I wonder why some similar bash commands behave the way they do.
I have a bash script
#!/usr/bin/env bash while true do echo "reading" read data echo $data echo "stderr msg" >&2 sleep 1 done
It's an infinite loop which reads one line at a time from stdin and outputs that same line. I also have a bash script
#!/usr/bin/env bash ./foo &
The following commands were run in
bash (v. 4.4.19) in a terminal on Ubuntu 18.04 (let's assume the scripts reside in the working directory):
Stops when it tries to read from stdin, in accordance with this answer.
Killed when controlling terminal is killed, as expected.
Appears to be automagically continuously fed with new input from stdin. Shouldn't it too stop when attempting to read from stdin? Whatever it's getting it doesn't show when echoed, thus I'm guessing it's EOF characters.
Continues running even after the controlling terminal is killed. Looking at the output of
ps, the controlling terminal changes from pts/x to ?. How did this happen without the use of either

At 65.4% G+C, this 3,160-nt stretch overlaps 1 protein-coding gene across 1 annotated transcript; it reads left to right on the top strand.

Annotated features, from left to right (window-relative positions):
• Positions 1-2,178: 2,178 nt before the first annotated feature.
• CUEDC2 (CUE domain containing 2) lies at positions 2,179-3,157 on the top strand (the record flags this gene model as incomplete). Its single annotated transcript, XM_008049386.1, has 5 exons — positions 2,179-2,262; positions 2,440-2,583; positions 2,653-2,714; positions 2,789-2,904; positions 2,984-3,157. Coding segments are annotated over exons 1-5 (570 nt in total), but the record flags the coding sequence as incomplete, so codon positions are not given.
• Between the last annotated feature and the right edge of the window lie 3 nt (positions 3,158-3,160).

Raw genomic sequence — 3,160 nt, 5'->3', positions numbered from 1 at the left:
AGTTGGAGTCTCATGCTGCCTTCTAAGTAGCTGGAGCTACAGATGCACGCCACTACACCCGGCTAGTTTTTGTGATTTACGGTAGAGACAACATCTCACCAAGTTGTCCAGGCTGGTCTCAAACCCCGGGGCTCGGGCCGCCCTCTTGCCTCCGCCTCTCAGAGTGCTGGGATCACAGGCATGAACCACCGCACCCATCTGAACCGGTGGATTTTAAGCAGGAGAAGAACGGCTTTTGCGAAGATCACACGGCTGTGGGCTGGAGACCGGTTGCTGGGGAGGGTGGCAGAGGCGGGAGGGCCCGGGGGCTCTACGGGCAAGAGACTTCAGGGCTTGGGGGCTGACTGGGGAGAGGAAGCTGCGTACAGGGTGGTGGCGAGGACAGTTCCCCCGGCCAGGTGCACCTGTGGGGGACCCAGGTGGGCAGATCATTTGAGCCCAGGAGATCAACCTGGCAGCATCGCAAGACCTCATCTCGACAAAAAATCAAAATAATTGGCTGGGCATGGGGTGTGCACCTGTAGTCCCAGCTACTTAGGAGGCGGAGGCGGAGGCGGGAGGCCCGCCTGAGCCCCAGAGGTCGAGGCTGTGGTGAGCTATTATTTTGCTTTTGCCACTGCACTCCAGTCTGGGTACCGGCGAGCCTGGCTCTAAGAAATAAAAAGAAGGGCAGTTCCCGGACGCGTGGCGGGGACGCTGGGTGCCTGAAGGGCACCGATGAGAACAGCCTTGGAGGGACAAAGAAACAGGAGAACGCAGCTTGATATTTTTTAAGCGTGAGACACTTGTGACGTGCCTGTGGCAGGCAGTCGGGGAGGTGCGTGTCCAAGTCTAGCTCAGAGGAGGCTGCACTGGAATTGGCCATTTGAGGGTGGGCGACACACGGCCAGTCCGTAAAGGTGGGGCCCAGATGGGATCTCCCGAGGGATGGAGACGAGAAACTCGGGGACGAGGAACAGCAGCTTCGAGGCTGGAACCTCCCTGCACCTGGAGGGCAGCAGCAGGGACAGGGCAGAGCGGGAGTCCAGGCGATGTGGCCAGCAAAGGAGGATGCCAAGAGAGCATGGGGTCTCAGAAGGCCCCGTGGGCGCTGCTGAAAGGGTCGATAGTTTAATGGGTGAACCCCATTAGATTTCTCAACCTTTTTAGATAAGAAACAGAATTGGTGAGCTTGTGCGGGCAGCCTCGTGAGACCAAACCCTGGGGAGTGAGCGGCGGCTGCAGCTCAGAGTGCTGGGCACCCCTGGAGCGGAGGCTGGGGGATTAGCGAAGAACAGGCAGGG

nohup? (However, after killing the originally controlling terminal, it yields a "write error: Input/output error" on every write, which I suppose is because its stdout was tied to the now closed terminal. Correct?)
bash -c "./foo &"
Appears to behave exactly like 2).
Appears to behave exactly like 2) and 3).
bash -c "~/foo" (no
&) as a startup application
Behaves similarly to 2), 3) and 4), with the differences:
- Its controlling terminal is the desktop ttyx.
- You can't (can you?) kill its controlling terminal.
None of those differences seem odd to me, just the fact that it's continuously fed with new input.
My guess is that 2) - 5) all use a subshell of sorts whose stdin is redirected to something like
/dev/null, though I'm very unsure and seek a more exact answer.